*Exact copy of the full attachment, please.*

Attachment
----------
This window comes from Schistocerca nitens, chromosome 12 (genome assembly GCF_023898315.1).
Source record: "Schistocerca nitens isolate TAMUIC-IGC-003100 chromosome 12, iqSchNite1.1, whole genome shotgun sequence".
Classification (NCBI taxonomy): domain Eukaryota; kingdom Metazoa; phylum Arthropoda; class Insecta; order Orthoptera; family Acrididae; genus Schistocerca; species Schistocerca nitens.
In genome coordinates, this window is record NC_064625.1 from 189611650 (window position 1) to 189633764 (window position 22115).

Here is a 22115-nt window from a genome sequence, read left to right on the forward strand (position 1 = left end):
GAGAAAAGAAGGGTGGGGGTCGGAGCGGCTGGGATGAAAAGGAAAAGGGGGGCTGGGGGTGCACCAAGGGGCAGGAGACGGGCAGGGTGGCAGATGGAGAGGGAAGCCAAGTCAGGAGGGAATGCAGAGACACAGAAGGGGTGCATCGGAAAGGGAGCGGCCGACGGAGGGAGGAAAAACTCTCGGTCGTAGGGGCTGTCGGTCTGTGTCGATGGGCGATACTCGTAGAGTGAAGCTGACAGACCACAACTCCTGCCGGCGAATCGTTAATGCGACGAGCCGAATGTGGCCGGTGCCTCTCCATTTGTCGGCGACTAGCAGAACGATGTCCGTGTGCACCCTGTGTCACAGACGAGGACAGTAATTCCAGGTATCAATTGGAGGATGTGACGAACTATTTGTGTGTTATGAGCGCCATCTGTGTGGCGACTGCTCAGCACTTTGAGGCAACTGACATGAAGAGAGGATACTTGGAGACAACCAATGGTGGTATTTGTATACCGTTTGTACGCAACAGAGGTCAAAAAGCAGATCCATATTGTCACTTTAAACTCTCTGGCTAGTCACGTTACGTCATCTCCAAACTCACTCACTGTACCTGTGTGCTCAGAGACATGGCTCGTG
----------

This window comes from Schistocerca nitens, chromosome 12 (genome assembly GCF_023898315.1).
Source record: "Schistocerca nitens isolate TAMUIC-IGC-003100 chromosome 12, iqSchNite1.1, whole genome shotgun sequence".
Classification (NCBI taxonomy): domain Eukaryota; kingdom Metazoa; phylum Arthropoda; class Insecta; order Orthoptera; family Acrididae; genus Schistocerca; species Schistocerca nitens.
In genome coordinates, this window is record NC_064625.1 from 189611650 (window position 1) to 189633764 (window position 22115).

Here is a 22115-nt window from a genome sequence, read left to right on the forward strand (position 1 = left end):
GAGAAAAGAAGGGTGGGGGTCGGAGCGGCTGGGATGAAAAGGAAAAGGGGGGCTGGGGGTGCACCAAGGGGCAGGAGACGGGCAGGGTGGCAGATGGAGAGGGAAGCCAAGTCAGGAGGGAATGCAGAGACACAGAAGGGGTGCATCGGAAAGGGAGCGGCCGACGGAGGGAGGAAAAACTCTCGGTCGTAGGGGCTGTCGGTCTGTGTCGATGGGCGATACTCGTAGAGTGAAGCTGACAGACCACAACTCCTGCCGGCGAATCGTTAATGCGACGAGCCGAATGTGGCCGGTGCCTCTCCATTTGTCGGCGACTAGCAGAACGATGTCCGTGTGCACCCTGTGTCACAGACGAGGACAGTAATTCCAGGTATCAATTGGAGGATGTGACGAACTATTTGTGTGTTATGAGCGCCATCTGTGTGGCGACTGCTCAGCACTTTGAGGCAACTGACATGAAGAGAGGATACTTGGAGACAACCAATGGTGGTATTTGTATACCGTTTGTACGCAACAGAGGTCAAAAAGCAGATCCATATTGTCACTTTAAACTCTCTGGCTAGTCACGTTACGTCATCTCCAAACTCACTCACTGTACCTGTGTGCTCAGAGACATGGCTCGTG